Whether your business prints routine correspondence and reports or top-secret scientific data, your work constitutes proprietary information. For security reasons as well as to track in-house document production, you may need to use or turn off your computers' ability to preserve a history of the files you print. Depending on the type of printer you use and how you send information to it, you may find output-history data in various places on your computer.
Output Lists and Files
The Mac OS includes a Print Center that automatically preserves a list of the jobs it processes. The list includes the status of the job, its file name, the name of the user who printed it, and the start and completion dates and times of the output. You can purge any item from the list, including pending and completed jobs. Under Windows, your printer preferences include the option to "Keep Printed Documents." Activating this option tells the Windows print driver to preserve the list of spooled files and the data from individual print jobs. With this option active, you can retain often-reprinted projects for quick output.
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When you attach a printer to an Internet-connected computer or use an Internet-addressable printer that you can control from a Web browser, you can access your output hardware from any Web connection using a "cloud" printing setup supported by your operating system. This process enables you to share one device with many users, emulating a network-addressable printer but adding the global reach of Internet access to expand its accessibility. These services typically include a control panel or dashboard through which you can monitor jobs and delete completed listings.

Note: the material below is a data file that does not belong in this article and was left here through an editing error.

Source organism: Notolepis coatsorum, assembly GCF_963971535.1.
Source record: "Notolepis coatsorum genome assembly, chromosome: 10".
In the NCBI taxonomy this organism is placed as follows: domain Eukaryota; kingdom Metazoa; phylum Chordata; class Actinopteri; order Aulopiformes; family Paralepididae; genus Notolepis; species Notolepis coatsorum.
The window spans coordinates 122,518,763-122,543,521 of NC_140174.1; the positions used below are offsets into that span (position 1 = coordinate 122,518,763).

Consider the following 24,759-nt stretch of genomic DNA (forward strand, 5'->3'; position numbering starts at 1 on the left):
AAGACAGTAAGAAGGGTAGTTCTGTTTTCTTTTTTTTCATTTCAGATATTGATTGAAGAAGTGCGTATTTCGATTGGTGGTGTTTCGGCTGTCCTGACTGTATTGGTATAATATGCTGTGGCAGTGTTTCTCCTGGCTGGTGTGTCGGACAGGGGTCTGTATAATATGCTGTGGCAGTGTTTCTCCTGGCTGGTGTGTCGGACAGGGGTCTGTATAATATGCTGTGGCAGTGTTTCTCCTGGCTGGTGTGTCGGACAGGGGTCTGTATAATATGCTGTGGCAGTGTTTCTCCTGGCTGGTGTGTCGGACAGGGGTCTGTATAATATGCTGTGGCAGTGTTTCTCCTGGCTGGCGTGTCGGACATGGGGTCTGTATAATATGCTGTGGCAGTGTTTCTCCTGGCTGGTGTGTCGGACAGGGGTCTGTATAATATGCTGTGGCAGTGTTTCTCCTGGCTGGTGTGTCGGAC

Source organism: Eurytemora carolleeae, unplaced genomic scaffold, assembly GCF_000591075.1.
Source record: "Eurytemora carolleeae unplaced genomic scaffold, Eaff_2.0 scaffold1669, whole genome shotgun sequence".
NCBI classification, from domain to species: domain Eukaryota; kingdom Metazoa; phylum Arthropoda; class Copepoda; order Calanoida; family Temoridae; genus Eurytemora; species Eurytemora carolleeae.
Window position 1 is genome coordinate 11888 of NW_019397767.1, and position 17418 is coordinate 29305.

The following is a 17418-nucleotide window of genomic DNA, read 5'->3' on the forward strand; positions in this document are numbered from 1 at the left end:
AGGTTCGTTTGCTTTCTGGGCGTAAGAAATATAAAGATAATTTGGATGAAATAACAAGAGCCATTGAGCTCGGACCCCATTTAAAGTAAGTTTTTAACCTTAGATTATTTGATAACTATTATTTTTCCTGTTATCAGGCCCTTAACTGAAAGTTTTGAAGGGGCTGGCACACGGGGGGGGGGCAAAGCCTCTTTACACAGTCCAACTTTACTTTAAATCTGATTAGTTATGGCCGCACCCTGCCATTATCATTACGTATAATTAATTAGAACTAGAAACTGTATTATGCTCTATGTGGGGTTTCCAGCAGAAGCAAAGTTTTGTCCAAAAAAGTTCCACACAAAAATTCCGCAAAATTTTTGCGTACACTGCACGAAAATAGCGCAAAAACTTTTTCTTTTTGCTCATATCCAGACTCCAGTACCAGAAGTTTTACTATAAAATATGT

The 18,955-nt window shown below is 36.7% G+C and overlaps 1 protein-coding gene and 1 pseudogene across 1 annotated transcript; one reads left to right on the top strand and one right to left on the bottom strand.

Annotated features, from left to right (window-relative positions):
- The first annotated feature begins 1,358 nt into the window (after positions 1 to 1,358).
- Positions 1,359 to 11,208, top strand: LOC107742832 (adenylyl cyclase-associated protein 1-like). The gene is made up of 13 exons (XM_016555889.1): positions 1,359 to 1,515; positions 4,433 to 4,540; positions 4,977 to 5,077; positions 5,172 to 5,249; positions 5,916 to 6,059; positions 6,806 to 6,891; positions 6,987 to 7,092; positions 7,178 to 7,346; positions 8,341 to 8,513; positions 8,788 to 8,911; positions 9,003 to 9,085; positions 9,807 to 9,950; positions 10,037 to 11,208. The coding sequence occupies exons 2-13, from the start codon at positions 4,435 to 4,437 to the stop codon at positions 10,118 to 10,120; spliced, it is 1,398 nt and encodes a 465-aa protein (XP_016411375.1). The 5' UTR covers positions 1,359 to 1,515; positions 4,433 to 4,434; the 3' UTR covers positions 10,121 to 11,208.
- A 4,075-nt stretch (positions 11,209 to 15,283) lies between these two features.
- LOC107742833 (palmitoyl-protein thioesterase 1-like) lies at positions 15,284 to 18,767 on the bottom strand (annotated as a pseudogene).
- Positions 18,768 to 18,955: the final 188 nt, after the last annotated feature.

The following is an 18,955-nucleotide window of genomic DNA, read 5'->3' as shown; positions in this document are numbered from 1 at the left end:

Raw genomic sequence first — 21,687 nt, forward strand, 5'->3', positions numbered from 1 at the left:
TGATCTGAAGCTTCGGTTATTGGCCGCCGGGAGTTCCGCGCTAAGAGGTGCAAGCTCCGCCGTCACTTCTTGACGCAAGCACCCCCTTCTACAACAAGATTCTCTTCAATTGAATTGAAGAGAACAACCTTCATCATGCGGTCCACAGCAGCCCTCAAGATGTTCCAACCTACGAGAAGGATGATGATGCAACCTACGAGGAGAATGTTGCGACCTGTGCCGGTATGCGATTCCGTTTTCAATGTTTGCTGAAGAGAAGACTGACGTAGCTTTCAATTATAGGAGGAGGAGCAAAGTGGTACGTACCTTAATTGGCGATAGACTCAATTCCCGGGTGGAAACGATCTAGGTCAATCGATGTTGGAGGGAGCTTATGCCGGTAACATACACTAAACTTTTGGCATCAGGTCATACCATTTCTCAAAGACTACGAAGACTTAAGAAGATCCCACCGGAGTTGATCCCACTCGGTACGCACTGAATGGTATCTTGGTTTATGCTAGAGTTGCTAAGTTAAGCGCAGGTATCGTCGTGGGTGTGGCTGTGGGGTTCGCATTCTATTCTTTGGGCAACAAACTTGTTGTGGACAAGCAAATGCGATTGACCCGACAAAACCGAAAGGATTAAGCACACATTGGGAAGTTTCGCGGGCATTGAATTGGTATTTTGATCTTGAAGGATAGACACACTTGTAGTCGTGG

Metered or Server-Based Printing
In universities, libraries and any setup in which many users share a few printing devices, maintaining an individualized print history is essential to establishing the fiscal responsibility for document output. In these situations, specific users, departments or operating units must pay for the documents they print. Specialized monitoring and metering software tracks jobs by user or user group, document identity and page count and identify the device used, along with its output specifications -- color or black and white -- to establish per-page costs.
Some workgroup or enterprise laser printers include an internal hard drive that holds print job data after it spools from a user's application. Like any hard drive, the storage medium in an output device can retain file information and data directories after jobs finish printing. Accessing and inventorying the information on these drives requires forensic tools capable of analyzing spooled output data, but the drives can become a privacy problem if and when you decommission the printer.
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